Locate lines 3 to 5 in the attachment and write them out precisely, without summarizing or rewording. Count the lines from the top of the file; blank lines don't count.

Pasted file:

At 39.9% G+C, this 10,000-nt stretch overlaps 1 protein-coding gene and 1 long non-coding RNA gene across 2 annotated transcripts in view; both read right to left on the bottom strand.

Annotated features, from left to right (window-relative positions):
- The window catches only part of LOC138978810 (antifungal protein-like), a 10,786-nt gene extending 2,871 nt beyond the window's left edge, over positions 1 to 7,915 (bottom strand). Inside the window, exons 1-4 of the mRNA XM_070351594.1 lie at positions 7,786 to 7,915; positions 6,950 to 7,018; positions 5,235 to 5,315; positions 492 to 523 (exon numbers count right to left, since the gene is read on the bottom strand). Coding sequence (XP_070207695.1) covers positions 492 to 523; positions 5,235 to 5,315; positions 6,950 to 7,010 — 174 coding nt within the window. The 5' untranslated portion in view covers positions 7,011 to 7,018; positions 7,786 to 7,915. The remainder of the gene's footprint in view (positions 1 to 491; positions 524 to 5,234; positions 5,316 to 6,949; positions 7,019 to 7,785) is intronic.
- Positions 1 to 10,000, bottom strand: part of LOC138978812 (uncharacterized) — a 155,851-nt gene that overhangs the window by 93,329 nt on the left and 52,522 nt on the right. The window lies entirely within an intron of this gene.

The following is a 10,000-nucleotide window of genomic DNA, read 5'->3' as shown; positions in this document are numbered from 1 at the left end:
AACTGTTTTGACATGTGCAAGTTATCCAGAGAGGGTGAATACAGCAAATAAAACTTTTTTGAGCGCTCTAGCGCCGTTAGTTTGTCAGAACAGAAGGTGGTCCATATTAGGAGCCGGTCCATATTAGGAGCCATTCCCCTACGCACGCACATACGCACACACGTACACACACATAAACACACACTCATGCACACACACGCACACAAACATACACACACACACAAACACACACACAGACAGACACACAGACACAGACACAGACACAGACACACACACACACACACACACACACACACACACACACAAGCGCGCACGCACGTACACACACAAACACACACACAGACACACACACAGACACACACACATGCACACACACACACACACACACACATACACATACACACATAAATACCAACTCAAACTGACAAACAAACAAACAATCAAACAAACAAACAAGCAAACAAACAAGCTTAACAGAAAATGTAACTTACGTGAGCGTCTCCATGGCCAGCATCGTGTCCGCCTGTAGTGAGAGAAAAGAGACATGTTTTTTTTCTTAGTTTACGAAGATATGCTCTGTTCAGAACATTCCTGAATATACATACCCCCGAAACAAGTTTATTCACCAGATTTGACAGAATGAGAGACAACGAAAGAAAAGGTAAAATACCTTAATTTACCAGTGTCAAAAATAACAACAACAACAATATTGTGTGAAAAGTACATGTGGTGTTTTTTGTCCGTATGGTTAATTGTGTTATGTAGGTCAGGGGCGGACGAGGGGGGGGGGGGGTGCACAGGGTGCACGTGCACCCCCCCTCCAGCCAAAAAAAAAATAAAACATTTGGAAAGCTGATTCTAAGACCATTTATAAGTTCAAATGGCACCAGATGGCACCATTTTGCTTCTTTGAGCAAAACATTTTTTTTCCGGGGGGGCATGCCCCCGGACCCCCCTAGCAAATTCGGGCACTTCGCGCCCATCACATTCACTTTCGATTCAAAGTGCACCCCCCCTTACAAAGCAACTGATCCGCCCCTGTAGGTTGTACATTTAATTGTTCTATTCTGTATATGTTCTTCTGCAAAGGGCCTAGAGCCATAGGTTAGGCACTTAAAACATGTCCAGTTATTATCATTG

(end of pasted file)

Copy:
- The window catches only part of LOC138978810 (antifungal protein-like), a 10,786-nt gene extending 2,871 nt beyond the window's left edge, over positions 1 to 7,915 (bottom strand). Inside the window, exons 1-4 of the mRNA XM_070351594.1 lie at positions 7,786 to 7,915; positions 6,950 to 7,018; positions 5,235 to 5,315; positions 492 to 523 (exon numbers count right to left, since the gene is read on the bottom strand). Coding sequence (XP_070207695.1) covers positions 492 to 523; positions 5,235 to 5,315; positions 6,950 to 7,010 — 174 coding nt within the window. The 5' untranslated portion in view covers positions 7,011 to 7,018; positions 7,786 to 7,915. The remainder of the gene's footprint in view (positions 1 to 491; positions 524 to 5,234; positions 5,316 to 6,949; positions 7,019 to 7,785) is intronic.
- Positions 1 to 10,000, bottom strand: part of LOC138978812 (uncharacterized) — a 155,851-nt gene that overhangs the window by 93,329 nt on the left and 52,522 nt on the right. The window lies entirely within an intron of this gene.

The following is a 10,000-nucleotide window of genomic DNA, read 5'->3' as shown; positions in this document are numbered from 1 at the left end: